Aside from the wave of humidity and eau de dog excrement, one of the first sensations I had in Thailand was a feeling of surrendering control. As my van sped out of the airport and into a highway of zig-zagging, neon pink taxis, there was nothing I could do but go along for the ride.
In the month and half I’ve been here, Thailand has given me countless lessons in letting go.
You have no control over what you’ll get for dinner when you point to a picture of soup on a street stall and hope it’s chicken. (It was pork, but the dumplings were delicious!) You have no control over your cab driver deciding to act out a scene from Fast & Furious 6 as you squeeze your eyes closed and try to remember the word for “slow down.” And you have no control when the main road to the Sky Train floods to “let’s build an ark” proportions and you spend an hour literally floating in traffic.
A lot of my lessons in giving up control have come from getting lost. Bangkok’s maze of small winding streets and addresses with countless slashes make it nearly impossible to find what you’re looking for the first time. But whether I’m wandering around a street in Bangkok for an hour, hoping to find a good coffee shop, or speeding into the darkness on a rickety ferry, hoping it will take me to the right pier, a lot of the most thrilling and challenging experiences I’ve had have happened in these uncomfortable moments.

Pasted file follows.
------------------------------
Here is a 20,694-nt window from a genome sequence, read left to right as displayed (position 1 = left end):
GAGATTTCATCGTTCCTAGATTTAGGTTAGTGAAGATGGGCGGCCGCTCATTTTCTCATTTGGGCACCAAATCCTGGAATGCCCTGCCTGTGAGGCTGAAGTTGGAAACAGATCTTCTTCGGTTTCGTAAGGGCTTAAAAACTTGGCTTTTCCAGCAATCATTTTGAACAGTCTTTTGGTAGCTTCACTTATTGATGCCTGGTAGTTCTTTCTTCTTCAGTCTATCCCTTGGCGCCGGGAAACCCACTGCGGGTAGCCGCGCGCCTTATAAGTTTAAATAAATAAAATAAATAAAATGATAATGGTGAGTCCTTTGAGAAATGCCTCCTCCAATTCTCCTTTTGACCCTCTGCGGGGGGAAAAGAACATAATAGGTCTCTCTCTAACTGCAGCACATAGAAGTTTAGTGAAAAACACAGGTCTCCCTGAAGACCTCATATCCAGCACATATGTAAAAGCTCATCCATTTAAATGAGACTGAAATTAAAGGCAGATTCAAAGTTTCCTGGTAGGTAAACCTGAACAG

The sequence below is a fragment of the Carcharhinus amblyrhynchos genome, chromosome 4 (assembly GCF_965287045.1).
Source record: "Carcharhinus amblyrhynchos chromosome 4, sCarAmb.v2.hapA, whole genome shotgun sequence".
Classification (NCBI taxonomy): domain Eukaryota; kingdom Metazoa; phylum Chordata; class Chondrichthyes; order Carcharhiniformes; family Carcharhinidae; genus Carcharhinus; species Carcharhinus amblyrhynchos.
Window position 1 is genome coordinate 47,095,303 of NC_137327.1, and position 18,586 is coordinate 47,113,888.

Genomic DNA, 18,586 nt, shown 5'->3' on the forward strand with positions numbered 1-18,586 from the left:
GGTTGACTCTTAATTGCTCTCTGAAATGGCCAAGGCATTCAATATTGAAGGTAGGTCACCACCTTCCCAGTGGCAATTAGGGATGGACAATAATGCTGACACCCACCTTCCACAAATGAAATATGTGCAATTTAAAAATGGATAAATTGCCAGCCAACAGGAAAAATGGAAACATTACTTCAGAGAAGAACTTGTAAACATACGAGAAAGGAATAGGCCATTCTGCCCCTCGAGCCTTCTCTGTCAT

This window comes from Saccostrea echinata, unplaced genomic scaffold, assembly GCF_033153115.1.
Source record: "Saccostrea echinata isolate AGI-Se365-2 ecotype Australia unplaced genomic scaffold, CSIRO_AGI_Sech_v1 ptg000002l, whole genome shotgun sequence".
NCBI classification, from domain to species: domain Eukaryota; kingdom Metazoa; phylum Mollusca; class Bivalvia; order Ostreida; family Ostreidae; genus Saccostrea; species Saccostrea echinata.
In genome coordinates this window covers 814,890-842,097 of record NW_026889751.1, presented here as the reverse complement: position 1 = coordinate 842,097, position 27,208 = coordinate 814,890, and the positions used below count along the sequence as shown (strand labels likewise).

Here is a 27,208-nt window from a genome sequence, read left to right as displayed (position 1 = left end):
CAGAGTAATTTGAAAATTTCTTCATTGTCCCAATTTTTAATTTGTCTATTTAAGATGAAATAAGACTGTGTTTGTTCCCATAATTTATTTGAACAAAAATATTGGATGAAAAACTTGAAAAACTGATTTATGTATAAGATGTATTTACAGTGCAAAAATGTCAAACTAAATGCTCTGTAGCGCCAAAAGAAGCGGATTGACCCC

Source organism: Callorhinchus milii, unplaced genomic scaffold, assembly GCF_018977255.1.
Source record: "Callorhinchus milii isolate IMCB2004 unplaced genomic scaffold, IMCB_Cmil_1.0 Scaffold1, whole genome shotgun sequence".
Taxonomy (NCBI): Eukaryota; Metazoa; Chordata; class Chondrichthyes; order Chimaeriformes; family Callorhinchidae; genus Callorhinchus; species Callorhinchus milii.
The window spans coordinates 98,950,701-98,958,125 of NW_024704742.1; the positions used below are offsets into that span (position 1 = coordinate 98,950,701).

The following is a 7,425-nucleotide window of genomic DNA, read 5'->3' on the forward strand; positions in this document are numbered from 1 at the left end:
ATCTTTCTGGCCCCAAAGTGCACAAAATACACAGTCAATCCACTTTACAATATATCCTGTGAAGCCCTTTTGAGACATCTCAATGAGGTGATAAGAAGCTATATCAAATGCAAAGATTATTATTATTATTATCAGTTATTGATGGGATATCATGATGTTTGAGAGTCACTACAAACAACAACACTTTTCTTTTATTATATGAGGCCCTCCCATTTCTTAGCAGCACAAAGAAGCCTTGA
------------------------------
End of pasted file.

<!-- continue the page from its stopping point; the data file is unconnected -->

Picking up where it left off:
Some of these uncontrollable situations can be frustrating, and even scary. I don’t like not knowing whether the dog down the street will let me walk by or chase me down an alley. And it’s frustrating to run to the nearest bathroom, deeply regretting that curry that seemed so wonderful a few hours ago, to find a squat toilet.
But overall, this has been pretty liberating for a girl who has mapped out most of her life in moleskin planners and post-it notes. When you don’t speak the language or fully understand the culture, you’re forced to throw your hands in the air, veer from your original plan, and say, “So what?” You would drive yourself crazy with worry if you didn’t. I’m choosing to shrug my shoulders, let the experience soak in, and even laugh at things I would have panicked about in the U.S. Maybe that’s a product of Thai culture, travel in general, or both; either way, I’m liking it. It’s best to take a nod from the Thai way of life and simply go with the flow– even if that means patiently listening to water rush down the street as my cab stalls in traffic.